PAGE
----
Building energy codes and standards have also made thermal bridging more prominent in façade design by placing a greater emphasis in including the impact of thermal bridging in façade U-value calculations and whole building energy simulations. Progressive building energy codes and standards that are targeting Net-Zero Energy or Net-Zero Energy Ready performance levels, such as Passive House, the BC Energy Step Code, Vancouver Zero Emissions Building Plan, and Toronto Green Building Standard, all stipulate the inclusion of thermal bridging in façade thermal performance calculations. Other codes that has less stringent energy requirements, such as the National Energy Code for Buildings Canada (NECB) and the NYC Energy Conservation Code 2020, are also starting to require thermal bridging be accounted for in assessing façade thermal performance.
Despite the changing requirements for designers to account for thermal bridging, many are not fully aware of the impact of thermal bridging on building energy performance, how to integrate it in their analysis, and how to mitigate the impact of thermal bridging. This paper discusses the impact of thermal bridging and mitigation strategies at common façade details through examples and tools that are readily available to façade designers.
Thermal bridging in building façade assemblies may be categorized into three types which are typically found on most buildings. Façade details such as balconies, intermediate floors, parapets, corners, soffits, penetration
It is important to note designers do not have to mitigate thermal bridging at all façade details. Instead addressing thermal bridging at a few key details may be enough to
The façade thermal performance evaluation presented in this paper may be easily applied to any façade and building by using Equation 1. Resources such as thermalenvelope.ca includes a built-in calculator
The impact of thermal bridging on whole building energy performance and operational greenhouse gas emissions may be determined through whole building energy modeling. To show potential savings in energy and
The analysis from the 40-story high-rise residential building showed the majority of heat loss of the façade is from thermal bridging, specifically at the window-to-wall details and cantilevered balconies. This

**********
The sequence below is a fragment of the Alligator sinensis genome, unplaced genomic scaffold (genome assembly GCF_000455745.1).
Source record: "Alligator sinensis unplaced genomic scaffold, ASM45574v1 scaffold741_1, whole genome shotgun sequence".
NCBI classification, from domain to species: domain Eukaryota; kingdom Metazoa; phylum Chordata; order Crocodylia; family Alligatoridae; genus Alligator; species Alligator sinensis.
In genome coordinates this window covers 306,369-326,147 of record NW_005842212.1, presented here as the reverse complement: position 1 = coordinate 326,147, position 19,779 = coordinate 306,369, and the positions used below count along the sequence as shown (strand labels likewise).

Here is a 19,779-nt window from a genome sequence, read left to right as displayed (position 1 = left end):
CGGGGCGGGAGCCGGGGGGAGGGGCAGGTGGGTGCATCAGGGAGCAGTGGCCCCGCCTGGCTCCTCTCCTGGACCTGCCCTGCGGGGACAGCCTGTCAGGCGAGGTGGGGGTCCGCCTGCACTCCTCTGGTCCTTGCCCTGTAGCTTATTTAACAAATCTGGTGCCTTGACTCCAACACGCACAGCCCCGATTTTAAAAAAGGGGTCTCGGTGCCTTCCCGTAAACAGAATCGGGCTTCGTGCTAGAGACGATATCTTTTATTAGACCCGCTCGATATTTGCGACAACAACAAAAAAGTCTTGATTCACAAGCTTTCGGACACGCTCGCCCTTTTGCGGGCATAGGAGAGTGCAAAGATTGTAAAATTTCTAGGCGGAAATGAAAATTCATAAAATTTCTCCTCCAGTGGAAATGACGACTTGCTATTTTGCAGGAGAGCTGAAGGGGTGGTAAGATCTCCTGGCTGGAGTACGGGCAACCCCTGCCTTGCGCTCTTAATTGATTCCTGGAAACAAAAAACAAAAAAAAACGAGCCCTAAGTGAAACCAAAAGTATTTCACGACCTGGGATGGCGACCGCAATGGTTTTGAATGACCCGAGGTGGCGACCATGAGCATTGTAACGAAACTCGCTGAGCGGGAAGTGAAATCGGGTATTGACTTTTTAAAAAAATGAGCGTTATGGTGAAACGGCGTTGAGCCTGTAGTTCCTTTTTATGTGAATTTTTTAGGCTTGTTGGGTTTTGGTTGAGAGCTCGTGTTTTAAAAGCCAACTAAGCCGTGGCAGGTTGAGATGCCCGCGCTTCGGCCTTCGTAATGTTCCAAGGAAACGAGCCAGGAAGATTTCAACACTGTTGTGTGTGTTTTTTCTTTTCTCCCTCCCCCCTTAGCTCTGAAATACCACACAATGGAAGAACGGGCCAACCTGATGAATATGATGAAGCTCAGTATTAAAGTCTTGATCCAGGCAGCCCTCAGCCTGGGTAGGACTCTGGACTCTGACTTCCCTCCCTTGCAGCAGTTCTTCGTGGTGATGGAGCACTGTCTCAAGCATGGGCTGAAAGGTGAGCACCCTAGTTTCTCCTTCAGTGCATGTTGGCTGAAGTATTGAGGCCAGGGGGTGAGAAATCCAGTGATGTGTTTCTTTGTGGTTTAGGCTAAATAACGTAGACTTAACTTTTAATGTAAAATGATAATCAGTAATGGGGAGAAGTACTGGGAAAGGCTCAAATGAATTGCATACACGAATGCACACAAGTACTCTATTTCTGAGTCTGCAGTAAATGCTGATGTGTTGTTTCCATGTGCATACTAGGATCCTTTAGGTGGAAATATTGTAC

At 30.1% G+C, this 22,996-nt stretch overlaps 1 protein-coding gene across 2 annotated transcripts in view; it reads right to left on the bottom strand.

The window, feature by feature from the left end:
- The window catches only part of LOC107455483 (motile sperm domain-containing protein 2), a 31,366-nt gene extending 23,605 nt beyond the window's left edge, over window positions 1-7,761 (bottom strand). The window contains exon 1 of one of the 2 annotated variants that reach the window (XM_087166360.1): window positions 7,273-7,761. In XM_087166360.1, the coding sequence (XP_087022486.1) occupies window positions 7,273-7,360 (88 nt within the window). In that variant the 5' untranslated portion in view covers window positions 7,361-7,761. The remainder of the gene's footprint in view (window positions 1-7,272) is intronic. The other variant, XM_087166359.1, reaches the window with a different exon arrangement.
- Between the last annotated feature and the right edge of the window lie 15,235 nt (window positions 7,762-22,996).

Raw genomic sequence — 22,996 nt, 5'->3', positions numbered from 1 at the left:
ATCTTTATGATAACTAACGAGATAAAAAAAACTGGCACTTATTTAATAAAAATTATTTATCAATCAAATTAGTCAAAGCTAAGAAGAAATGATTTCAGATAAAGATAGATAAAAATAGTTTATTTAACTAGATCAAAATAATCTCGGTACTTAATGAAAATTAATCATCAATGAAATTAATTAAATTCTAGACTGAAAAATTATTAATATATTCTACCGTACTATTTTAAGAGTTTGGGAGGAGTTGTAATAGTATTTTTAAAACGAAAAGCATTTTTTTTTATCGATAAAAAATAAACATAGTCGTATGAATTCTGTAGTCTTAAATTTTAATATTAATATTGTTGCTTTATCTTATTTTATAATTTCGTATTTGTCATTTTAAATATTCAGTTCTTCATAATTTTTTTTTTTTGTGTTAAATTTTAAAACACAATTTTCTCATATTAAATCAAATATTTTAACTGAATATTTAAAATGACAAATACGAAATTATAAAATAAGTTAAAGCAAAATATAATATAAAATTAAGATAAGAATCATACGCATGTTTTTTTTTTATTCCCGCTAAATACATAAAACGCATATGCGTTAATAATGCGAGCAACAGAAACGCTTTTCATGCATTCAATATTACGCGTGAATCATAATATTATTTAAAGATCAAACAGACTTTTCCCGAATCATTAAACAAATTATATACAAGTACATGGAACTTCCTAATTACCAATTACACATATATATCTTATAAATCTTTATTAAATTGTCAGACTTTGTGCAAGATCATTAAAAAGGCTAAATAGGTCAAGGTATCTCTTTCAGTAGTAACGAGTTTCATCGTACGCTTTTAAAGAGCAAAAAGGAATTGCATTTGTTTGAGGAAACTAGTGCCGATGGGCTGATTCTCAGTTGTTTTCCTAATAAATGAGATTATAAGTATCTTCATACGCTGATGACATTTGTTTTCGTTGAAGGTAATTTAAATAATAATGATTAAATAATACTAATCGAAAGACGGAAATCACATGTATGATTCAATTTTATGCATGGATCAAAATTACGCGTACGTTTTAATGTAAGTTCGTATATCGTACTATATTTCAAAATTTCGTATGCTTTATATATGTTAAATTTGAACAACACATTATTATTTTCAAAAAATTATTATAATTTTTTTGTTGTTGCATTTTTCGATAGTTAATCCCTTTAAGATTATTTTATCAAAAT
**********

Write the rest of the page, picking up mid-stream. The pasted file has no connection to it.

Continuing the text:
Recognizing the impact of thermal bridging on façade thermal performance is an important step in determining effective energy performance of the façade and building. As seen in the residential high-rise
ASHRAE 2016, ASHRAE 90.1 Energy Standard for Buildings Except Low-Rise Residential Buildings, Atlanta, GA: American Society of Heating, Refrigerating and Air-Conditioning Engineers Inc.
BC Housing, 2020, Thermalenvelope.ca, https://thermalenvelope.ca/
Hay, K. Pattrick, B., Roppel, P. 2020, Thermal, Structural, and Cost Optimization of The Building Enclosure for Net-Zero Construction, Proceedings of International Conference on Building Envelope Systems and Technologies (ICBEST)
International Code Council, Inc. International Energy Conservation Code (IECC), Country Club Hills, IL
Morrison Hershfield, 2021, Building Envelope Thermal Bridging Guide, Vancouver, BC: https://www.bchousing.org/research-centre/library/residential-design-construction/building-envelope-thermal-bridging-guide
Morrison Hershfield, 2018, Guide to Low Thermal Energy Demand for Large Buildings, Vancouver, BC: https://www.bchousing.org/research-centre/library/residential-design-construction/guide-low-energy-demand-large-buildings
Natural Resources Canada, 2015, National Energy Code of Canada for Buildings 2015, Ottawa, ON
Natural Resources Canada, 2017, National Energy Code of Canada for Buildings 2017, Ottawa, ON
Norris, N., Carbar, L.D., Yee, S., Roppel, P., Ciantar, P., 2015, The Reality of Quantifying Curtain Wall Spandrel Thermal Performance: 2D, 3D and Hotbox Testing, Proceedings of BEST Conference Building Enclosure Science and Technology (BEST4), Kansas City, MI
Open Technologies, 2020, buiildingpathfinder.com, https://buildingpathfinder.com/
Passive House Institute, 2015, Criteria for Passive House, EnerPHit and PHI Low Energy Building Standard, Darmstadt, Germany
Province of British Columbia, 2017, BC Energy Step Code, Victoria, BC: https://energystepcode.ca/
Thermal Bridging Solutions, 2022, Energy Codes and Thermal Bridging, Mattapoisett, MA: thermalbridgingsolutions.com/thermal-bridging/energy-codes-thermal-bridging/